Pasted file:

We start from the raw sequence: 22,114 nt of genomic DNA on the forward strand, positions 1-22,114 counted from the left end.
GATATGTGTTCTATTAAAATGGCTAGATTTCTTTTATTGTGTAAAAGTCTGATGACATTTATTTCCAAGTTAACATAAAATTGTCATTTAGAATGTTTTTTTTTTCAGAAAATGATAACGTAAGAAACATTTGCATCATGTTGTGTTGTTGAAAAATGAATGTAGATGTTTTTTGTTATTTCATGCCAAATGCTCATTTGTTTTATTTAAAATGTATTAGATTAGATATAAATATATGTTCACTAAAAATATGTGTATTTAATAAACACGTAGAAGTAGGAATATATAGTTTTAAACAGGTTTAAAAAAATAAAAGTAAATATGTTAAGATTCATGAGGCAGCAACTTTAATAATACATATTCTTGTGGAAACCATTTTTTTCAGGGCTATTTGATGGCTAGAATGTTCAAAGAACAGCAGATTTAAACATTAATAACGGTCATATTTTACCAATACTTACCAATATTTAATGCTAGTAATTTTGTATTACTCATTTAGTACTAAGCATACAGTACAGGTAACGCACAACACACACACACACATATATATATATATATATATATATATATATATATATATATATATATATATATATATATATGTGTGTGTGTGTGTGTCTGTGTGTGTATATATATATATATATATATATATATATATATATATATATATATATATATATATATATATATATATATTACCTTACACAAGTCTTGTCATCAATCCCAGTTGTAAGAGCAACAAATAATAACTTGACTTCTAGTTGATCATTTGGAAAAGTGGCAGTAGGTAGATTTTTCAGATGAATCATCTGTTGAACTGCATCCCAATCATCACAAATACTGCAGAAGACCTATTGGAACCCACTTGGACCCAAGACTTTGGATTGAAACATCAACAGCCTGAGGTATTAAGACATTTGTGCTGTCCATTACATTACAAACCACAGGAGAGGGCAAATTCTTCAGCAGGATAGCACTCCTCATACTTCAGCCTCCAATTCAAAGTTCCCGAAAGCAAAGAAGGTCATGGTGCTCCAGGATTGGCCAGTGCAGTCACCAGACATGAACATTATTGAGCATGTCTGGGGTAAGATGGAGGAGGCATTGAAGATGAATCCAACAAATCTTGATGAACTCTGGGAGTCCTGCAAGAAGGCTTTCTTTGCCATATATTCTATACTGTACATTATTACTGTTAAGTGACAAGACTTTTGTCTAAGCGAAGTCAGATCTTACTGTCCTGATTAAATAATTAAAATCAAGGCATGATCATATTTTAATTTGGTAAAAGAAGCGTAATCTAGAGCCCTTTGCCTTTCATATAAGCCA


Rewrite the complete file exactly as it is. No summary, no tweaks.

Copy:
We start from the raw sequence: 22,114 nt of genomic DNA on the forward strand, positions 1-22,114 counted from the left end.
GATATGTGTTCTATTAAAATGGCTAGATTTCTTTTATTGTGTAAAAGTCTGATGACATTTATTTCCAAGTTAACATAAAATTGTCATTTAGAATGTTTTTTTTTTCAGAAAATGATAACGTAAGAAACATTTGCATCATGTTGTGTTGTTGAAAAATGAATGTAGATGTTTTTTGTTATTTCATGCCAAATGCTCATTTGTTTTATTTAAAATGTATTAGATTAGATATAAATATATGTTCACTAAAAATATGTGTATTTAATAAACACGTAGAAGTAGGAATATATAGTTTTAAACAGGTTTAAAAAAATAAAAGTAAATATGTTAAGATTCATGAGGCAGCAACTTTAATAATACATATTCTTGTGGAAACCATTTTTTTCAGGGCTATTTGATGGCTAGAATGTTCAAAGAACAGCAGATTTAAACATTAATAACGGTCATATTTTACCAATACTTACCAATATTTAATGCTAGTAATTTTGTATTACTCATTTAGTACTAAGCATACAGTACAGGTAACGCACAACACACACACACACATATATATATATATATATATATATATATATATATATATATATATATATATATATATATATGTGTGTGTGTGTGTGTCTGTGTGTGTATATATATATATATATATATATATATATATATATATATATATATATATATATATATATATATATATATTACCTTACACAAGTCTTGTCATCAATCCCAGTTGTAAGAGCAACAAATAATAACTTGACTTCTAGTTGATCATTTGGAAAAGTGGCAGTAGGTAGATTTTTCAGATGAATCATCTGTTGAACTGCATCCCAATCATCACAAATACTGCAGAAGACCTATTGGAACCCACTTGGACCCAAGACTTTGGATTGAAACATCAACAGCCTGAGGTATTAAGACATTTGTGCTGTCCATTACATTACAAACCACAGGAGAGGGCAAATTCTTCAGCAGGATAGCACTCCTCATACTTCAGCCTCCAATTCAAAGTTCCCGAAAGCAAAGAAGGTCATGGTGCTCCAGGATTGGCCAGTGCAGTCACCAGACATGAACATTATTGAGCATGTCTGGGGTAAGATGGAGGAGGCATTGAAGATGAATCCAACAAATCTTGATGAACTCTGGGAGTCCTGCAAGAAGGCTTTCTTTGCCATATATTCTATACTGTACATTATTACTGTTAAGTGACAAGACTTTTGTCTAAGCGAAGTCAGATCTTACTGTCCTGATTAAATAATTAAAATCAAGGCATGATCATATTTTAATTTGGTAAAAGAAGCGTAATCTAGAGCCCTTTGCCTTTCATATAAGCCA